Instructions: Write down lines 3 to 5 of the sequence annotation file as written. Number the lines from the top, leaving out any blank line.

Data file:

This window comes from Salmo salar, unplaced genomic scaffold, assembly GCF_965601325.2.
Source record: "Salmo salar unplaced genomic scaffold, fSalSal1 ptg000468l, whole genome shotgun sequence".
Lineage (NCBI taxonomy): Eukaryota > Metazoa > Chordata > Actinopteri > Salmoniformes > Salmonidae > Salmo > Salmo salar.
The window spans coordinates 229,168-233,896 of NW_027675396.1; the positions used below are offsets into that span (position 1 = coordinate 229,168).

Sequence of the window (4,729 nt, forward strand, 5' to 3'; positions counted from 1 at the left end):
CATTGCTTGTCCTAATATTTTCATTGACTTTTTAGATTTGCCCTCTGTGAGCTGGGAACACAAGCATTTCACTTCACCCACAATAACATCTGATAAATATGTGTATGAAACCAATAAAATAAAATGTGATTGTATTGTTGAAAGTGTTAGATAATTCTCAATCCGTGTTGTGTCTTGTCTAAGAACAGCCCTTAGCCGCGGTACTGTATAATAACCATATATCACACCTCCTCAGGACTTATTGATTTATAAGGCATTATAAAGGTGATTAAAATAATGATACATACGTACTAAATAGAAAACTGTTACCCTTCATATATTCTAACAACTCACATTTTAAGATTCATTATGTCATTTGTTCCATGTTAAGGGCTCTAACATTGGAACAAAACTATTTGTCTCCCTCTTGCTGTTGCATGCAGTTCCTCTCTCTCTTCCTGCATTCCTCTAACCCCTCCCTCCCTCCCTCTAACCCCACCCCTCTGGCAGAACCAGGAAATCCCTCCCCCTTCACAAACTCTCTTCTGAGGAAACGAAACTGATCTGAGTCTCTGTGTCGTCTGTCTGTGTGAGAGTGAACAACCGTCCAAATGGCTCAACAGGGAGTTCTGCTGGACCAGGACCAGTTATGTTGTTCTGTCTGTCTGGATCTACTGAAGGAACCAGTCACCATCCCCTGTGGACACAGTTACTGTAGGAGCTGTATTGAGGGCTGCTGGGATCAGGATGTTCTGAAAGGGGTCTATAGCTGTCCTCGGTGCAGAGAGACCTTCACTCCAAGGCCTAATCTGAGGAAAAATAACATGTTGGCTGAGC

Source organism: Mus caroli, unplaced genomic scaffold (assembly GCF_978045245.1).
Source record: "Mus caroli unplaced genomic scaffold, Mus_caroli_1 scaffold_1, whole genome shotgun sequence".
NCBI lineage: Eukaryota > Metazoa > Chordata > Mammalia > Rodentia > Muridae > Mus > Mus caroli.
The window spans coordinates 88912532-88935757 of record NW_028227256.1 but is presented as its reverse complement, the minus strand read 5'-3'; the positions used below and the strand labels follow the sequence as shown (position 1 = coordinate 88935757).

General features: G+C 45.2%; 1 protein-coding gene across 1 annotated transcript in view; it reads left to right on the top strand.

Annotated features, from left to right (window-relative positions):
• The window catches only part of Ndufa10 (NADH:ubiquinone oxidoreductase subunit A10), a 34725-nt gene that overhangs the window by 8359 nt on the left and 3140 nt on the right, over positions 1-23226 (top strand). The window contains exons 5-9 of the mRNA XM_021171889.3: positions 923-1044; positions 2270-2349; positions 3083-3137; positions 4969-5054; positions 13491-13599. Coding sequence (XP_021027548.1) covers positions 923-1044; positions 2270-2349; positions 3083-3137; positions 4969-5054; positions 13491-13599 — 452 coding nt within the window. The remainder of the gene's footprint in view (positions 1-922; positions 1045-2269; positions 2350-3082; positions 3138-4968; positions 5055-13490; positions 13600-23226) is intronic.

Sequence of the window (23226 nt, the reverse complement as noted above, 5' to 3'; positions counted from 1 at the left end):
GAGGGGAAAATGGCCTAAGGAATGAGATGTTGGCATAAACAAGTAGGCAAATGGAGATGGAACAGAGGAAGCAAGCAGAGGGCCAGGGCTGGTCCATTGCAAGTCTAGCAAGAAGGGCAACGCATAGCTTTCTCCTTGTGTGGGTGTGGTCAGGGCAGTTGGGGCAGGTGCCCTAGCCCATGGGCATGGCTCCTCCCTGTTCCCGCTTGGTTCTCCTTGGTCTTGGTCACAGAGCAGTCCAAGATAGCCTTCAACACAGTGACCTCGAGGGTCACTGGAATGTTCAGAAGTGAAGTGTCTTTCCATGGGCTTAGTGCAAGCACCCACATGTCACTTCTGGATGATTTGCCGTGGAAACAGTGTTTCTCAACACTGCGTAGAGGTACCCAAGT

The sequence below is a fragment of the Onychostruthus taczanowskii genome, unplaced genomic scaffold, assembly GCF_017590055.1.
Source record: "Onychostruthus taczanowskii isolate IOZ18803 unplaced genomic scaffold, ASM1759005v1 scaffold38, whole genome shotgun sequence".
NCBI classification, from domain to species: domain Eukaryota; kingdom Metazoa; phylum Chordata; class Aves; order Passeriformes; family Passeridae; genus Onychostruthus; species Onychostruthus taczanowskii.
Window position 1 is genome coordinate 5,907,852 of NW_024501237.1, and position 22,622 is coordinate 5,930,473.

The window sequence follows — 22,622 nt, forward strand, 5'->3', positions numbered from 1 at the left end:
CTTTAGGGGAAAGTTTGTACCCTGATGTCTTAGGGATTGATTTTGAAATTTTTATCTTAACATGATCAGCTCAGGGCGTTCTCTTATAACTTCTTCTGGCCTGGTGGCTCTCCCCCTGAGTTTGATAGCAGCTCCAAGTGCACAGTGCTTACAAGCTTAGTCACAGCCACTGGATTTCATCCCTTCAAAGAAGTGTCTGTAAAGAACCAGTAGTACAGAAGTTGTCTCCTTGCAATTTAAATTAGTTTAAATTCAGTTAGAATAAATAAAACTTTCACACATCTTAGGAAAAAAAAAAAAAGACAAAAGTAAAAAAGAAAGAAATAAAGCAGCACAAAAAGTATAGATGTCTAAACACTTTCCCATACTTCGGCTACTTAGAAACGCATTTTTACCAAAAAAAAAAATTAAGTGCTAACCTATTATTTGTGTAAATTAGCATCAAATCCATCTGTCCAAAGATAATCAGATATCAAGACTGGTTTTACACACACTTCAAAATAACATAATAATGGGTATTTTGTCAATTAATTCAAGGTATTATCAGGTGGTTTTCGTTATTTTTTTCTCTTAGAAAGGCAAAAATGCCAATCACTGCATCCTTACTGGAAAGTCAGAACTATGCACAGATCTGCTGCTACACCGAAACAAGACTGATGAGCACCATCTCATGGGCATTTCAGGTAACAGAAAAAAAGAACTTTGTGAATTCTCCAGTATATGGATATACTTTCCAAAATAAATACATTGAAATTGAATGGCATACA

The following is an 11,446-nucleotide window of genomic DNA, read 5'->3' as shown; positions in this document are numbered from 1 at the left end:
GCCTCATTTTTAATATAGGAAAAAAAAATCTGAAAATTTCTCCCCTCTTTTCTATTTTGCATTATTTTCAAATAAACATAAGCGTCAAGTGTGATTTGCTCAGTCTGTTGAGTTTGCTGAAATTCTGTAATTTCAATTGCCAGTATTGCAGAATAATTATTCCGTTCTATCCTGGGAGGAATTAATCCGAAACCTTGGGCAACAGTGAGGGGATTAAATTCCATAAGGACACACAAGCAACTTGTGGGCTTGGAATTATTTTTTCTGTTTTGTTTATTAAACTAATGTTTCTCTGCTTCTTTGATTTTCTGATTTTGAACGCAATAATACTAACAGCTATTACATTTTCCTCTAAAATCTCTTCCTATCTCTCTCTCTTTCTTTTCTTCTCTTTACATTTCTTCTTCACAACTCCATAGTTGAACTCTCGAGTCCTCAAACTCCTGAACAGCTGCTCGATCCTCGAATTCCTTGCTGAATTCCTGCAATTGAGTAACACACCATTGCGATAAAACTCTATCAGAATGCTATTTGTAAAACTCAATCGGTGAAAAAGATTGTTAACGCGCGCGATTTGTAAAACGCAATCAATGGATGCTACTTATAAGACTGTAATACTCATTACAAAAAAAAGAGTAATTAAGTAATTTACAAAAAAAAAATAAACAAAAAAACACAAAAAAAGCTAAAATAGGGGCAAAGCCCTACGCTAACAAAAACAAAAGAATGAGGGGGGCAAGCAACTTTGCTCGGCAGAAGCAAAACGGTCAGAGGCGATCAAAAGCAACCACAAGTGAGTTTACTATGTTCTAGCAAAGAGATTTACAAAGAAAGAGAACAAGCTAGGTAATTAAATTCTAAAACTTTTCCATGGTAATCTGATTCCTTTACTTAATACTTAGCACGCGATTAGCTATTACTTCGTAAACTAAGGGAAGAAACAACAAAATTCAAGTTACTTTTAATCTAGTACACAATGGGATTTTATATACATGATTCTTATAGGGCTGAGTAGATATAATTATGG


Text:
Lineage (NCBI taxonomy): Eukaryota > Metazoa > Chordata > Actinopteri > Salmoniformes > Salmonidae > Salmo > Salmo salar.
The window spans coordinates 229,168-233,896 of NW_027675396.1; the positions used below are offsets into that span (position 1 = coordinate 229,168).

Sequence of the window (4,729 nt, forward strand, 5' to 3'; positions counted from 1 at the left end):